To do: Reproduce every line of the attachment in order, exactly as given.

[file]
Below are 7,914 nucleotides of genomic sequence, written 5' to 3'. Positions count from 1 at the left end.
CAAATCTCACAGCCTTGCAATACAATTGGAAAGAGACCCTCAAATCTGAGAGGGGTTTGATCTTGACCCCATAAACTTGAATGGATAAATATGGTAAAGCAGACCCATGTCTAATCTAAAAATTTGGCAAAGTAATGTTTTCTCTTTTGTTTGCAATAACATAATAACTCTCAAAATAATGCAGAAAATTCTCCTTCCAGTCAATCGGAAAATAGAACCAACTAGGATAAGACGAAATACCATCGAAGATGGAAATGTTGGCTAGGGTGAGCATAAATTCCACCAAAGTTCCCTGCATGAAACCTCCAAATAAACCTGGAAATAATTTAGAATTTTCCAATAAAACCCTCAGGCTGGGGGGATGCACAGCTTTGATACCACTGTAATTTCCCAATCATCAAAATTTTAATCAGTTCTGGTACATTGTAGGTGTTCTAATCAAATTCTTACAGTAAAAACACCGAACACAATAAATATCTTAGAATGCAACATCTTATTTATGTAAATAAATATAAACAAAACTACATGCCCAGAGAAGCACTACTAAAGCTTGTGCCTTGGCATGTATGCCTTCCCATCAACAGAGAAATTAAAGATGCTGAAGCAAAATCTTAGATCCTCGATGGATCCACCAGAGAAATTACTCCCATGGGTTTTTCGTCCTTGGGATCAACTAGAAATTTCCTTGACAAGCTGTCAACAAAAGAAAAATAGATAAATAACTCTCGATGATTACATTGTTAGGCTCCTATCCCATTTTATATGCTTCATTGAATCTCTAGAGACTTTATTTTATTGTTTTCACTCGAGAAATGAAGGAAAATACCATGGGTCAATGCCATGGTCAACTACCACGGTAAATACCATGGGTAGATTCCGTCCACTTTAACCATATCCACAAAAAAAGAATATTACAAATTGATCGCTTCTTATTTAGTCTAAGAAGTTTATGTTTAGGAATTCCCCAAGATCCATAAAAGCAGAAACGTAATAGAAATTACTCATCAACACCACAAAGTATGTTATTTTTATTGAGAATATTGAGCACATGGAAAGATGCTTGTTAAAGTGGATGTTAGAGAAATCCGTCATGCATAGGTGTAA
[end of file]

Below are 7,914 nucleotides of genomic sequence, written 5' to 3'. Positions count from 1 at the left end.
CAAATCTCACAGCCTTGCAATACAATTGGAAAGAGACCCTCAAATCTGAGAGGGGTTTGATCTTGACCCCATAAACTTGAATGGATAAATATGGTAAAGCAGACCCATGTCTAATCTAAAAATTTGGCAAAGTAATGTTTTCTCTTTTGTTTGCAATAACATAATAACTCTCAAAATAATGCAGAAAATTCTCCTTCCAGTCAATCGGAAAATAGAACCAACTAGGATAAGACGAAATACCATCGAAGATGGAAATGTTGGCTAGGGTGAGCATAAATTCCACCAAAGTTCCCTGCATGAAACCTCCAAATAAACCTGGAAATAATTTAGAATTTTCCAATAAAACCCTCAGGCTGGGGGGATGCACAGCTTTGATACCACTGTAATTTCCCAATCATCAAAATTTTAATCAGTTCTGGTACATTGTAGGTGTTCTAATCAAATTCTTACAGTAAAAACACCGAACACAATAAATATCTTAGAATGCAACATCTTATTTATGTAAATAAATATAAACAAAACTACATGCCCAGAGAAGCACTACTAAAGCTTGTGCCTTGGCATGTATGCCTTCCCATCAACAGAGAAATTAAAGATGCTGAAGCAAAATCTTAGATCCTCGATGGATCCACCAGAGAAATTACTCCCATGGGTTTTTCGTCCTTGGGATCAACTAGAAATTTCCTTGACAAGCTGTCAACAAAAGAAAAATAGATAAATAACTCTCGATGATTACATTGTTAGGCTCCTATCCCATTTTATATGCTTCATTGAATCTCTAGAGACTTTATTTTATTGTTTTCACTCGAGAAATGAAGGAAAATACCATGGGTCAATGCCATGGTCAACTACCACGGTAAATACCATGGGTAGATTCCGTCCACTTTAACCATATCCACAAAAAAAGAATATTACAAATTGATCGCTTCTTATTTAGTCTAAGAAGTTTATGTTTAGGAATTCCCCAAGATCCATAAAAGCAGAAACGTAATAGAAATTACTCATCAACACCACAAAGTATGTTATTTTTATTGAGAATATTGAGCACATGGAAAGATGCTTGTTAAAGTGGATGTTAGAGAAATCCGTCATGCATAGGTGTAA